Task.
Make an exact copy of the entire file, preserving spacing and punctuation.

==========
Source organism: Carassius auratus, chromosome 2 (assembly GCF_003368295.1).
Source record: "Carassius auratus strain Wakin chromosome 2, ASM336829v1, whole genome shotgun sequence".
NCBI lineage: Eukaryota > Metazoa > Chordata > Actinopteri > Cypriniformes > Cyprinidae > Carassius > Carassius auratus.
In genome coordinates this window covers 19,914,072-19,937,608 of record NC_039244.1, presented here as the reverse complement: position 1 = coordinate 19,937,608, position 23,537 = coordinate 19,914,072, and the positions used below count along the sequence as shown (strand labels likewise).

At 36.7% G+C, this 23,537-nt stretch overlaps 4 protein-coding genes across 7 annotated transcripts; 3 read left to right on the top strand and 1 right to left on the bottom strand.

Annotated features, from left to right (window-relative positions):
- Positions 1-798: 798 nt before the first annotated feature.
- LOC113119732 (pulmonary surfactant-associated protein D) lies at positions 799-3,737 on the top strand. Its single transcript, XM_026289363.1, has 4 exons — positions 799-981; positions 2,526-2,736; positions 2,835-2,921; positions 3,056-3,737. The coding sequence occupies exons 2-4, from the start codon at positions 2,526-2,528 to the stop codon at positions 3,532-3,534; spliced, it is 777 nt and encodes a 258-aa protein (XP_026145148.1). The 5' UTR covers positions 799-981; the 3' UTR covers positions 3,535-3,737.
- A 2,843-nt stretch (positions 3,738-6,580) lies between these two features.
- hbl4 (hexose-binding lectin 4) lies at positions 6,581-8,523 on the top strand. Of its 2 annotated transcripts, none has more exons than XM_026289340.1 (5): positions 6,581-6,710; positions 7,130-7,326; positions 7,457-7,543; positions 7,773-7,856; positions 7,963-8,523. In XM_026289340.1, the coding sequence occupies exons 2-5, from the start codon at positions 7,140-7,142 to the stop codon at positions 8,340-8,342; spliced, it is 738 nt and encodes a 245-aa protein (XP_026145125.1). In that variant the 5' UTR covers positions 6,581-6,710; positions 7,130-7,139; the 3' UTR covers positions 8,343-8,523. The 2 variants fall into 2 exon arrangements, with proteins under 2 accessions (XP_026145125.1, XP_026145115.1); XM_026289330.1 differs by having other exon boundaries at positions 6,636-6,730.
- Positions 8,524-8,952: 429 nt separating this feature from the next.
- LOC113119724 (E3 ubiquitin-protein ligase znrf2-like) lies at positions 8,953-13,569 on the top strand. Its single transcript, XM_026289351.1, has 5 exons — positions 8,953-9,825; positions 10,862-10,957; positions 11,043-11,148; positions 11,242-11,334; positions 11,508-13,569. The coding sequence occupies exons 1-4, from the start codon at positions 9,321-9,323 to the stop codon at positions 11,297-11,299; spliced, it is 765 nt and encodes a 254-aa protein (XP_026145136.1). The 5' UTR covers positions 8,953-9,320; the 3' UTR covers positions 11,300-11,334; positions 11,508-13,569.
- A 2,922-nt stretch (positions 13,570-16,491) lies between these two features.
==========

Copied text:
Source organism: Carassius auratus, chromosome 2 (assembly GCF_003368295.1).
Source record: "Carassius auratus strain Wakin chromosome 2, ASM336829v1, whole genome shotgun sequence".
NCBI lineage: Eukaryota > Metazoa > Chordata > Actinopteri > Cypriniformes > Cyprinidae > Carassius > Carassius auratus.
In genome coordinates this window covers 19,914,072-19,937,608 of record NC_039244.1, presented here as the reverse complement: position 1 = coordinate 19,937,608, position 23,537 = coordinate 19,914,072, and the positions used below count along the sequence as shown (strand labels likewise).

At 36.7% G+C, this 23,537-nt stretch overlaps 4 protein-coding genes across 7 annotated transcripts; 3 read left to right on the top strand and 1 right to left on the bottom strand.

Annotated features, from left to right (window-relative positions):
- Positions 1-798: 798 nt before the first annotated feature.
- LOC113119732 (pulmonary surfactant-associated protein D) lies at positions 799-3,737 on the top strand. Its single transcript, XM_026289363.1, has 4 exons — positions 799-981; positions 2,526-2,736; positions 2,835-2,921; positions 3,056-3,737. The coding sequence occupies exons 2-4, from the start codon at positions 2,526-2,528 to the stop codon at positions 3,532-3,534; spliced, it is 777 nt and encodes a 258-aa protein (XP_026145148.1). The 5' UTR covers positions 799-981; the 3' UTR covers positions 3,535-3,737.
- A 2,843-nt stretch (positions 3,738-6,580) lies between these two features.
- hbl4 (hexose-binding lectin 4) lies at positions 6,581-8,523 on the top strand. Of its 2 annotated transcripts, none has more exons than XM_026289340.1 (5): positions 6,581-6,710; positions 7,130-7,326; positions 7,457-7,543; positions 7,773-7,856; positions 7,963-8,523. In XM_026289340.1, the coding sequence occupies exons 2-5, from the start codon at positions 7,140-7,142 to the stop codon at positions 8,340-8,342; spliced, it is 738 nt and encodes a 245-aa protein (XP_026145125.1). In that variant the 5' UTR covers positions 6,581-6,710; positions 7,130-7,139; the 3' UTR covers positions 8,343-8,523. The 2 variants fall into 2 exon arrangements, with proteins under 2 accessions (XP_026145125.1, XP_026145115.1); XM_026289330.1 differs by having other exon boundaries at positions 6,636-6,730.
- Positions 8,524-8,952: 429 nt separating this feature from the next.
- LOC113119724 (E3 ubiquitin-protein ligase znrf2-like) lies at positions 8,953-13,569 on the top strand. Its single transcript, XM_026289351.1, has 5 exons — positions 8,953-9,825; positions 10,862-10,957; positions 11,043-11,148; positions 11,242-11,334; positions 11,508-13,569. The coding sequence occupies exons 1-4, from the start codon at positions 9,321-9,323 to the stop codon at positions 11,297-11,299; spliced, it is 765 nt and encodes a 254-aa protein (XP_026145136.1). The 5' UTR covers positions 8,953-9,320; the 3' UTR covers positions 11,300-11,334; positions 11,508-13,569.
- A 2,922-nt stretch (positions 13,570-16,491) lies between these two features.